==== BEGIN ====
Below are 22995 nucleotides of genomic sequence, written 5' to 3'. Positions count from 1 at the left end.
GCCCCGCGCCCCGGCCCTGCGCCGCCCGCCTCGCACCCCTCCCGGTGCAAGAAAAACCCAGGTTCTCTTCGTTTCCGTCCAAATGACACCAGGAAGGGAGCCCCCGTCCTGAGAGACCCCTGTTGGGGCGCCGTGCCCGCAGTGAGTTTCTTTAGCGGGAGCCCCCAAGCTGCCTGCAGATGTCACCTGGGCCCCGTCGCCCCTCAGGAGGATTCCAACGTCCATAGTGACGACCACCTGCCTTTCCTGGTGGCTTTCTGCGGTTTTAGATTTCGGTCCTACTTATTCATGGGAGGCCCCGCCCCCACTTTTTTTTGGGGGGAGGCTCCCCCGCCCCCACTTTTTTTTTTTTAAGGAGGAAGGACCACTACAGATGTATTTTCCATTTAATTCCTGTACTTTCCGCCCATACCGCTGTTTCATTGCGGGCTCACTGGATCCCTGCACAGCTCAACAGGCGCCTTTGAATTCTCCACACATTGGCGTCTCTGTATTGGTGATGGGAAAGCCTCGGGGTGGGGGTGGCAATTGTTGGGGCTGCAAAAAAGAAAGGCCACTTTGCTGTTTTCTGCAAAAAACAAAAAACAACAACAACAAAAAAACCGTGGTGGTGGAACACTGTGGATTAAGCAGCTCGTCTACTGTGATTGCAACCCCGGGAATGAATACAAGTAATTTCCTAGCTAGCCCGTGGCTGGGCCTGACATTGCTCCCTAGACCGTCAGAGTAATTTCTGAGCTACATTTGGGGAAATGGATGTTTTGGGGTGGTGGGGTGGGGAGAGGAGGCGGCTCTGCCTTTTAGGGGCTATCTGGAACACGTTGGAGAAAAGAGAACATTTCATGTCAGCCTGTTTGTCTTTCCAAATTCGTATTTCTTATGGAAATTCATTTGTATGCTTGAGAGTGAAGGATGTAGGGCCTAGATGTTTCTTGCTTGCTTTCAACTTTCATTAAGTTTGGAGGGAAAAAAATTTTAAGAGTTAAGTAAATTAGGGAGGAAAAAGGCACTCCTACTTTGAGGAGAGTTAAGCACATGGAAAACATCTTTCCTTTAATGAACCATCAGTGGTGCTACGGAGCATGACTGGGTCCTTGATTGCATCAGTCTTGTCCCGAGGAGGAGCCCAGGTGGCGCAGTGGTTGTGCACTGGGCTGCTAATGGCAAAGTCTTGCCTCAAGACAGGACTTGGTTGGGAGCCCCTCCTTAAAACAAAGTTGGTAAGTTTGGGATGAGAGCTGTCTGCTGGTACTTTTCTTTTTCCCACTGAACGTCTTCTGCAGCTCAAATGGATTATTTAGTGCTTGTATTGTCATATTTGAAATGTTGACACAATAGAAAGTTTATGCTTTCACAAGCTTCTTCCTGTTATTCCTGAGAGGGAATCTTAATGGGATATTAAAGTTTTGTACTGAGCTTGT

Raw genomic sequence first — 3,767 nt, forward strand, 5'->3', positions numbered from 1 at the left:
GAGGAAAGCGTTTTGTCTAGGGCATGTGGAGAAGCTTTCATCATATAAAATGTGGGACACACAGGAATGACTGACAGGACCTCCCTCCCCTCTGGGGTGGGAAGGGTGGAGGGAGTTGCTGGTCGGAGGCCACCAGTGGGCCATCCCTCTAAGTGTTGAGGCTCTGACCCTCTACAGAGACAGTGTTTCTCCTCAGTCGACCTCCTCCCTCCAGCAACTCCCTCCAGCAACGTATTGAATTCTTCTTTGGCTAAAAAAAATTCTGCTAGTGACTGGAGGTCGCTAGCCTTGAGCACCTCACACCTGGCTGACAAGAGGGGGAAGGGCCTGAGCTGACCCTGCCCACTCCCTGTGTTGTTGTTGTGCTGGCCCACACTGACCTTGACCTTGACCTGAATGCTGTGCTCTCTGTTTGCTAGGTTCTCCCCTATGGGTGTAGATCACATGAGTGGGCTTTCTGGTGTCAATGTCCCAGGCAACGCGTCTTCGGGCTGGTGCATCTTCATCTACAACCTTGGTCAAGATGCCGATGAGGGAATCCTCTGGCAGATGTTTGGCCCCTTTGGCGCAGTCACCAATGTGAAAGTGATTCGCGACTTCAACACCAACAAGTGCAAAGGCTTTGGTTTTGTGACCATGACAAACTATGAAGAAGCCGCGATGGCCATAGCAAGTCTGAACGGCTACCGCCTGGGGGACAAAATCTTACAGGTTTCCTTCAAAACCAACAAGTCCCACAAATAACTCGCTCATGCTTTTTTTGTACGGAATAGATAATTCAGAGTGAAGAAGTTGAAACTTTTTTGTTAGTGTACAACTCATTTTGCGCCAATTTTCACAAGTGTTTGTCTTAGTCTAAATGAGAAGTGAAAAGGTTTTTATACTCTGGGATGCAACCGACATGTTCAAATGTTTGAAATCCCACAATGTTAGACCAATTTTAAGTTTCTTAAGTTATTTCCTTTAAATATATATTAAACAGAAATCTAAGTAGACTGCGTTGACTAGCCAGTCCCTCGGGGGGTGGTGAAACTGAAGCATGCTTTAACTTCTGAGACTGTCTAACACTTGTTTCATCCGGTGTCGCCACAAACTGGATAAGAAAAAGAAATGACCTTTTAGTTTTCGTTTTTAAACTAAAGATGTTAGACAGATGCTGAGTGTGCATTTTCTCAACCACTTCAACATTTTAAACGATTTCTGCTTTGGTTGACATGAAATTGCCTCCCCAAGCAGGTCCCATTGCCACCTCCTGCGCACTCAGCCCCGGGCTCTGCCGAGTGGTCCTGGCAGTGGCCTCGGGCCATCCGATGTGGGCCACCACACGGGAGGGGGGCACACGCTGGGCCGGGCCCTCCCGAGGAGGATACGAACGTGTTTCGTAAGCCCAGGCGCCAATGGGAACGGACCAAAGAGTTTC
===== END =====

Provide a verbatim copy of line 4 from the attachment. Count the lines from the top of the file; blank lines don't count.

GAGGAAAGCGTTTTGTCTAGGGCATGTGGAGAAGCTTTCATCATATAAAATGTGGGACACACAGGAATGACTGACAGGACCTCCCTCCCCTCTGGGGTGGGAAGGGTGGAGGGAGTTGCTGGTCGGAGGCCACCAGTGGGCCATCCCTCTAAGTGTTGAGGCTCTGACCCTCTACAGAGACAGTGTTTCTCCTCAGTCGACCTCCTCCCTCCAGCAACTCCCTCCAGCAACGTATTGAATTCTTCTTTGGCTAAAAAAAATTCTGCTAGTGACTGGAGGTCGCTAGCCTTGAGCACCTCACACCTGGCTGACAAGAGGGGGAAGGGCCTGAGCTGACCCTGCCCACTCCCTGTGTTGTTGTTGTGCTGGCCCACACTGACCTTGACCTTGACCTGAATGCTGTGCTCTCTGTTTGCTAGGTTCTCCCCTATGGGTGTAGATCACATGAGTGGGCTTTCTGGTGTCAATGTCCCAGGCAACGCGTCTTCGGGCTGGTGCATCTTCATCTACAACCTTGGTCAAGATGCCGATGAGGGAATCCTCTGGCAGATGTTTGGCCCCTTTGGCGCAGTCACCAATGTGAAAGTGATTCGCGACTTCAACACCAACAAGTGCAAAGGCTTTGGTTTTGTGACCATGACAAACTATGAAGAAGCCGCGATGGCCATAGCAAGTCTGAACGGCTACCGCCTGGGGGACAAAATCTTACAGGTTTCCTTCAAAACCAACAAGTCCCACAAATAACTCGCTCATGCTTTTTTTGTACGGAATAGATAATTCAGAGTGAAGAAGTTGAAACTTTTTTGTTAGTGTACAACTCATTTTGCGCCAATTTTCACAAGTGTTTGTCTTAGTCTAAATGAGAAGTGAAAAGGTTTTTATACTCTGGGATGCAACCGACATGTTCAAATGTTTGAAATCCCACAATGTTAGACCAATTTTAAGTTTCTTAAGTTATTTCCTTTAAATATATATTAAACAGAAATCTAAGTAGACTGCGTTGACTAGCCAGTCCCTCGGGGGGTGGTGAAACTGAAGCATGCTTTAACTTCTGAGACTGTCTAACACTTGTTTCATCCGGTGTCGCCACAAACTGGATAAGAAAAAGAAATGACCTTTTAGTTTTCGTTTTTAAACTAAAGATGTTAGACAGATGCTGAGTGTGCATTTTCTCAACCACTTCAACATTTTAAACGATTTCTGCTTTGGTTGACATGAAATTGCCTCCCCAAGCAGGTCCCATTGCCACCTCCTGCGCACTCAGCCCCGGGCTCTGCCGAGTGGTCCTGGCAGTGGCCTCGGGCCATCCGATGTGGGCCACCACACGGGAGGGGGGCACACGCTGGGCCGGGCCCTCCCGAGGAGGATACGAACGTGTTTCGTAAGCCCAGGCGCCAATGGGAACGGACCAAAGAGTTTC